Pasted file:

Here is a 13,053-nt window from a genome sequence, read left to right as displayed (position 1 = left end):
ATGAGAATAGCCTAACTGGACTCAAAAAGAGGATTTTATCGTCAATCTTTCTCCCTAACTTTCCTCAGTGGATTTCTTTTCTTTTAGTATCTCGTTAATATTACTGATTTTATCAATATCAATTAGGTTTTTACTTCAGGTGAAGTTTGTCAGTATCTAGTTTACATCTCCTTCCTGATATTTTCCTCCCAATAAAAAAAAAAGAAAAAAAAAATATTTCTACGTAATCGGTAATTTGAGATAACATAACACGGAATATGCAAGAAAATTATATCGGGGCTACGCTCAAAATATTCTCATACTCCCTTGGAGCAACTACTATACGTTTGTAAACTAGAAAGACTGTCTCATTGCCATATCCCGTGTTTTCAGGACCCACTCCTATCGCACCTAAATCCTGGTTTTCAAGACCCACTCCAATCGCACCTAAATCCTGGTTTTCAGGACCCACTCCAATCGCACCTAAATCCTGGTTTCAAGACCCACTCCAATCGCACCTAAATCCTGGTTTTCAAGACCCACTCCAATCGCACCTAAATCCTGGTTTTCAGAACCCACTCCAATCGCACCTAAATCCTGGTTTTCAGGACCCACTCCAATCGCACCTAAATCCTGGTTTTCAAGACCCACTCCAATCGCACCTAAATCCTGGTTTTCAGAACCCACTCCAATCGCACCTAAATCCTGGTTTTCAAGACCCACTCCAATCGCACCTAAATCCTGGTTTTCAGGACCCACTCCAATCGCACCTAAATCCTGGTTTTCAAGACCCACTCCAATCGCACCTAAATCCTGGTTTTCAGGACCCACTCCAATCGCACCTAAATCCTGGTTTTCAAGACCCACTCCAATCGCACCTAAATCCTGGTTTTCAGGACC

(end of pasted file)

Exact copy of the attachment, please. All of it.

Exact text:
Here is a 13,053-nt window from a genome sequence, read left to right as displayed (position 1 = left end):
ATGAGAATAGCCTAACTGGACTCAAAAAGAGGATTTTATCGTCAATCTTTCTCCCTAACTTTCCTCAGTGGATTTCTTTTCTTTTAGTATCTCGTTAATATTACTGATTTTATCAATATCAATTAGGTTTTTACTTCAGGTGAAGTTTGTCAGTATCTAGTTTACATCTCCTTCCTGATATTTTCCTCCCAATAAAAAAAAAAGAAAAAAAAAATATTTCTACGTAATCGGTAATTTGAGATAACATAACACGGAATATGCAAGAAAATTATATCGGGGCTACGCTCAAAATATTCTCATACTCCCTTGGAGCAACTACTATACGTTTGTAAACTAGAAAGACTGTCTCATTGCCATATCCCGTGTTTTCAGGACCCACTCCTATCGCACCTAAATCCTGGTTTTCAAGACCCACTCCAATCGCACCTAAATCCTGGTTTTCAGGACCCACTCCAATCGCACCTAAATCCTGGTTTCAAGACCCACTCCAATCGCACCTAAATCCTGGTTTTCAAGACCCACTCCAATCGCACCTAAATCCTGGTTTTCAGAACCCACTCCAATCGCACCTAAATCCTGGTTTTCAGGACCCACTCCAATCGCACCTAAATCCTGGTTTTCAAGACCCACTCCAATCGCACCTAAATCCTGGTTTTCAGAACCCACTCCAATCGCACCTAAATCCTGGTTTTCAAGACCCACTCCAATCGCACCTAAATCCTGGTTTTCAGGACCCACTCCAATCGCACCTAAATCCTGGTTTTCAAGACCCACTCCAATCGCACCTAAATCCTGGTTTTCAGGACCCACTCCAATCGCACCTAAATCCTGGTTTTCAAGACCCACTCCAATCGCACCTAAATCCTGGTTTTCAGGACC